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What’s weird about that? They are going the extra mile to snail mail a personalized abandoned cart reminder, right?

Well, they knew some information that I don’t remember ever telling them.

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Yeah, they assumed the medicine was for my dead dog, who would have been 18 if she was still alive. This freaked me out, especially since I had never ordered any medicine for my dog. I’ve also moved to a different state since my mom would have made any sort of order, so the address was different too. So, what was going on?

Well, after a few more indignant tweets, I heard back from them on Twitter.

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So, that was it. According to 1-800-PetMeds a 12-year-old Allison grew incredibly concerned about her dog being a victim of parasites and took it upon herself to order medicine for her dog in 2003.

I’m still a bit skeptical that this was the case, but let’s assume that it was. They still figured that a purchase from 13 years ago was for the same pet.

To me, that’s sloppy. As a result of this mistake and their robotic response, I’ve crossed them off my list for pet medicine providers.

What’s the Takeaway?

There’s a few rules we should all take into consideration when we’re running hyper-targeted campaigns.

  • Double check your targeting and selected mailing lists.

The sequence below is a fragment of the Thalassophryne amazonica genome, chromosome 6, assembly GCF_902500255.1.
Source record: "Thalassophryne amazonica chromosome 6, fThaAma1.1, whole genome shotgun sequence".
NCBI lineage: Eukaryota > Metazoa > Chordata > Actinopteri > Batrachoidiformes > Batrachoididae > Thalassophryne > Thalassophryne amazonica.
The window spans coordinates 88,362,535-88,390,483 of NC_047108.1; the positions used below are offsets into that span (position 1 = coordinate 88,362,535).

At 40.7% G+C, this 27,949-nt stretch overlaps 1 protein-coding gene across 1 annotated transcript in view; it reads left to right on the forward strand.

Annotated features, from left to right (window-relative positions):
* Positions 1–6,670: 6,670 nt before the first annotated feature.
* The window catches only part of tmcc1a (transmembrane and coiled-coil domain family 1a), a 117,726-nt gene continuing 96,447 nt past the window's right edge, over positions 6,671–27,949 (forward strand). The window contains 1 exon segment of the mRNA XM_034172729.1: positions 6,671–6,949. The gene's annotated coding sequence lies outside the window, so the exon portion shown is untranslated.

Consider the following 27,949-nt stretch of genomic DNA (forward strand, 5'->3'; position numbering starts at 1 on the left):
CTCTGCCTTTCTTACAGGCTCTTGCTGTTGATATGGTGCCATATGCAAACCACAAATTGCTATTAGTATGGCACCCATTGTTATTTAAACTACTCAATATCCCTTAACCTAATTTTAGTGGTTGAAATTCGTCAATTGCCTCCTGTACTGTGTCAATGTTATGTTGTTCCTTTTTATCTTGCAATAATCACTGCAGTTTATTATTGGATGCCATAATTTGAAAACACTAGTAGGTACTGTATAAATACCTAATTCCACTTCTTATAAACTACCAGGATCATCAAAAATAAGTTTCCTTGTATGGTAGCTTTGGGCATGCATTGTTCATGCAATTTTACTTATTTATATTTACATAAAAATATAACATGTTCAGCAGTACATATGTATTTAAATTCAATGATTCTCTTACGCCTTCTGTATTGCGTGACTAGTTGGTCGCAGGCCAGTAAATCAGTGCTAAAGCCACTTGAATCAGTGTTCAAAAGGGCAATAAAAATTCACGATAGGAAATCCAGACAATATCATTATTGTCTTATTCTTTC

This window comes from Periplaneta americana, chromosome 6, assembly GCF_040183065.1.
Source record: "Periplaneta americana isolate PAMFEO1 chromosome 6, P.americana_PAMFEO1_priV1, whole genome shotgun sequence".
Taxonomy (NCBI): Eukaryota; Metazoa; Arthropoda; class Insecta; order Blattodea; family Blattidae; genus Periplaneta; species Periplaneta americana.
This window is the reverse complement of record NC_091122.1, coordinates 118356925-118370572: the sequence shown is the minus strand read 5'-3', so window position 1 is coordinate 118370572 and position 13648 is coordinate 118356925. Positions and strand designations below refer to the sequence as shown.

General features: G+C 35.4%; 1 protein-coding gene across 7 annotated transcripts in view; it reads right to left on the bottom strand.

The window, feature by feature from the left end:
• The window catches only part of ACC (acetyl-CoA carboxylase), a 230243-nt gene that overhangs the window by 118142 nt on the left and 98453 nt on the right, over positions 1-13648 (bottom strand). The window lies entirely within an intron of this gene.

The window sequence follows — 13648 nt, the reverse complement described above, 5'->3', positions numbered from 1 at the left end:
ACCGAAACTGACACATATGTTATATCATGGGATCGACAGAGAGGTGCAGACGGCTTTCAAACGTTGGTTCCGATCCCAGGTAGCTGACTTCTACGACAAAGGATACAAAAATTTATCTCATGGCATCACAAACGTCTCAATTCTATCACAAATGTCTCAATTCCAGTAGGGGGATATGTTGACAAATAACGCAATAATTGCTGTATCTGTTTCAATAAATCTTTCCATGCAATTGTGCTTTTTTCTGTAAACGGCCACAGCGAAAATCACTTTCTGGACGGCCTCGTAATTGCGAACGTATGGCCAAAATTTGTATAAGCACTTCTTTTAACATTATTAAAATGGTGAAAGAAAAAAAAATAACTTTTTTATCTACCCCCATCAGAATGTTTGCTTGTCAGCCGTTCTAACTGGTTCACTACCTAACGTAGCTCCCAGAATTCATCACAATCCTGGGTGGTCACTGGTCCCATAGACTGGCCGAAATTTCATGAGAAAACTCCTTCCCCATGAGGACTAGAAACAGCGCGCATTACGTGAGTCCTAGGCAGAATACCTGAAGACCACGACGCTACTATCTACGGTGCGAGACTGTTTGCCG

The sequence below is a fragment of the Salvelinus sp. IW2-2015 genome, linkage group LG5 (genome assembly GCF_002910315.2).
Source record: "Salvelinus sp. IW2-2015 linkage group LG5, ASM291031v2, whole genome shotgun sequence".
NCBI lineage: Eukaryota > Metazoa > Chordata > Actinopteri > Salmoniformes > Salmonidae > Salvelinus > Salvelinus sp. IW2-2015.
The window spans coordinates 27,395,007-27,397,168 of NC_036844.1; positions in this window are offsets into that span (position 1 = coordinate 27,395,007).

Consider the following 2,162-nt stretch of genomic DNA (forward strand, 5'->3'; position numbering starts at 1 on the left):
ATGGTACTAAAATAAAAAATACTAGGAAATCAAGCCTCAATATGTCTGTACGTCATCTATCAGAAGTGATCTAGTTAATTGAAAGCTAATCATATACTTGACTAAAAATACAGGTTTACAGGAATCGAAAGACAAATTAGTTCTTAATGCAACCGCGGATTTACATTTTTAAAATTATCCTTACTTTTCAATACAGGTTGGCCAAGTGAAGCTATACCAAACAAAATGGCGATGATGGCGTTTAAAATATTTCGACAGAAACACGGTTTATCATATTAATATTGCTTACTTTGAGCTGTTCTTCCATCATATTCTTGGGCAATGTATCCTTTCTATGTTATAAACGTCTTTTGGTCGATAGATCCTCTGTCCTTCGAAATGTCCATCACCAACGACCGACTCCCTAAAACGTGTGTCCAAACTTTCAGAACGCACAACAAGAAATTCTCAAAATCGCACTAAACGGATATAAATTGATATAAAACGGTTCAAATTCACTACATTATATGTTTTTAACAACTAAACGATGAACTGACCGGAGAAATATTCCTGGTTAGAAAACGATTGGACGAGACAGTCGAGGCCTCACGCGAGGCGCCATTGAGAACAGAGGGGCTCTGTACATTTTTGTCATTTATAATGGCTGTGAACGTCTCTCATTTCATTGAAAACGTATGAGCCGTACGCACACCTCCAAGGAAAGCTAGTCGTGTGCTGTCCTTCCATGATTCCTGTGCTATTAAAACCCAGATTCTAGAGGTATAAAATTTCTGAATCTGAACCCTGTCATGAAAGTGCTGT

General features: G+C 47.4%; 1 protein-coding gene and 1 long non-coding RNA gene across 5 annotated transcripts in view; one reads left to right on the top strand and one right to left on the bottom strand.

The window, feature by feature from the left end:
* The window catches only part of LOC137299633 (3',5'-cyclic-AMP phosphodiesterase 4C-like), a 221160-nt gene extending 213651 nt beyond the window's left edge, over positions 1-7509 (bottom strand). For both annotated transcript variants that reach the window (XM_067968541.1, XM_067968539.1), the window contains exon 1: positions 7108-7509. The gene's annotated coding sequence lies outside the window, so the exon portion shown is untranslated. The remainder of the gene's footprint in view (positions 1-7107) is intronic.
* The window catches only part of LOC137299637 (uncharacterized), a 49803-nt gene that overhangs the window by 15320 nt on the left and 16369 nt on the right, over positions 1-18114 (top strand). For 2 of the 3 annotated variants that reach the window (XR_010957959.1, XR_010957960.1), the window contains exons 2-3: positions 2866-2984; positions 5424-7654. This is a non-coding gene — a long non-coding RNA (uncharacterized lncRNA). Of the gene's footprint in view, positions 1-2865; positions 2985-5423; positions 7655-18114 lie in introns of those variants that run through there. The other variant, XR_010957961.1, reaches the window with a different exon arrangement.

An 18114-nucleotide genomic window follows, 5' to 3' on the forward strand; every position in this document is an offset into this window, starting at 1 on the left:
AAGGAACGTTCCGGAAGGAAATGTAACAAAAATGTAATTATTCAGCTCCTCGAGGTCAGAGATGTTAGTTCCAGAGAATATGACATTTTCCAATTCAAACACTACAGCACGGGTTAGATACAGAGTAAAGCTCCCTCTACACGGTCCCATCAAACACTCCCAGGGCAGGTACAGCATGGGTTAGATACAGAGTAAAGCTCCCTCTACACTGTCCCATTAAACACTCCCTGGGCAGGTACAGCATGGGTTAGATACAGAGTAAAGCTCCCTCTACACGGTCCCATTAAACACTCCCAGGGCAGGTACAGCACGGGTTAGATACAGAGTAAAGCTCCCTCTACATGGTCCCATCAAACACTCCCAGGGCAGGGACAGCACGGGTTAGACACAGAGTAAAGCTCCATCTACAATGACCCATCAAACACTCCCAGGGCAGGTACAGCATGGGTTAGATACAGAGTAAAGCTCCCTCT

• Make sure the data means what you think it does (you know what happens when you assume).
  • Be careful when targeting sensitive information. There’s a reason Google won’t let advertisers target certain personal interests.

These mistakes can and will happen. The best thing you can do is send an apology. Stefanie Grieser has taught us that we should take moments where we’ve disappointed users, and use it as an opportunity to delight.

In fact, apologizing can make someone even more loyal. After all: one of the women who got incredibly ill from Chipotle’s food turned around and sued Chipotle for free burritos.

There’s always a way to come back from sloppy hyper targeting… but you’ll be better off avoiding it in the first place.

By the way, if you’re curious for some feedback on a hyper-targeted marketing campaign or have an idea you’d like to bounce off of someone, let me know here or in the comments. I’d love to help you create something that truly meets the needs of your targeted audience.

Have you seen hyper-targeted marketing go awry before? What safeguards do you put in place to avoid these sorts of mistakes?

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Allison Otting

Senior UI Designer
Allison was our first designer. She loves improving customers' pages with quality, educated design. Outside of work hours, you can assume she’s updating her dog's Instagram, or streaming her latest video game obsession.

One Comment

  • Beverly F. Daw says:

    Very well nice article, well-written and informative! Glad to see you’re still playing your cello & guitar. And Buckwheat is adorable!!! ??